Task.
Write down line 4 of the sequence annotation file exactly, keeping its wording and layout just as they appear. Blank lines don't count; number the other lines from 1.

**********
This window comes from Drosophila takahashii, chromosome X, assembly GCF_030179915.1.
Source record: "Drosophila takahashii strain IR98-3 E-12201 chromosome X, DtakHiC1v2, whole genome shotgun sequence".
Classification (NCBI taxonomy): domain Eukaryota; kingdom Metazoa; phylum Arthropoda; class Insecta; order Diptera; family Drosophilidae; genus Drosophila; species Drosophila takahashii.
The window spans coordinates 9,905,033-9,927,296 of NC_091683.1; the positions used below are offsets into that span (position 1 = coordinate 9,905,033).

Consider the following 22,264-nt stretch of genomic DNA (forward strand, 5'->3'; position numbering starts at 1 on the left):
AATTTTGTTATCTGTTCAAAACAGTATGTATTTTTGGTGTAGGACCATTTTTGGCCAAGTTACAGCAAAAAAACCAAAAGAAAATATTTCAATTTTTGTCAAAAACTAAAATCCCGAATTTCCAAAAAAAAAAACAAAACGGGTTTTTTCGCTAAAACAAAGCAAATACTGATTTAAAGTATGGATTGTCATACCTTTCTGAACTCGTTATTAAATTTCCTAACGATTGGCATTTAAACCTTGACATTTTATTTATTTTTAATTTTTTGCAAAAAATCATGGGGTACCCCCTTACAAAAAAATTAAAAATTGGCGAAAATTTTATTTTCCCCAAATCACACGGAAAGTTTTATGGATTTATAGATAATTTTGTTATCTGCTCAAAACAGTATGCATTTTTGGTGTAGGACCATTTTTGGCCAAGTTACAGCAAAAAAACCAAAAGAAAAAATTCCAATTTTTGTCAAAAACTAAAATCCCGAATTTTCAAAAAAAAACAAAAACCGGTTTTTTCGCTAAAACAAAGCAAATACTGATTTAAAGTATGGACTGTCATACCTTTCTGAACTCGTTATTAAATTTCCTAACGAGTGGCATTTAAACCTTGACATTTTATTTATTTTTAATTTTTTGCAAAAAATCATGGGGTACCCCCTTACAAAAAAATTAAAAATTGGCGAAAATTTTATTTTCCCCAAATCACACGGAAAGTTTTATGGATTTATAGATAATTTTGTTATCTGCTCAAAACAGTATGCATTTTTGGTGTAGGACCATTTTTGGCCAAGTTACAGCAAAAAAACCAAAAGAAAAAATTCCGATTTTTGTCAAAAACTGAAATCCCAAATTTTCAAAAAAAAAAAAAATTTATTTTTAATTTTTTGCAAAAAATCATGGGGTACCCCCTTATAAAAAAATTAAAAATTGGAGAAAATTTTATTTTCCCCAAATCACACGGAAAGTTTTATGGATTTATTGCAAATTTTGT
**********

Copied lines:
The window spans coordinates 9,905,033-9,927,296 of NC_091683.1; the positions used below are offsets into that span (position 1 = coordinate 9,905,033).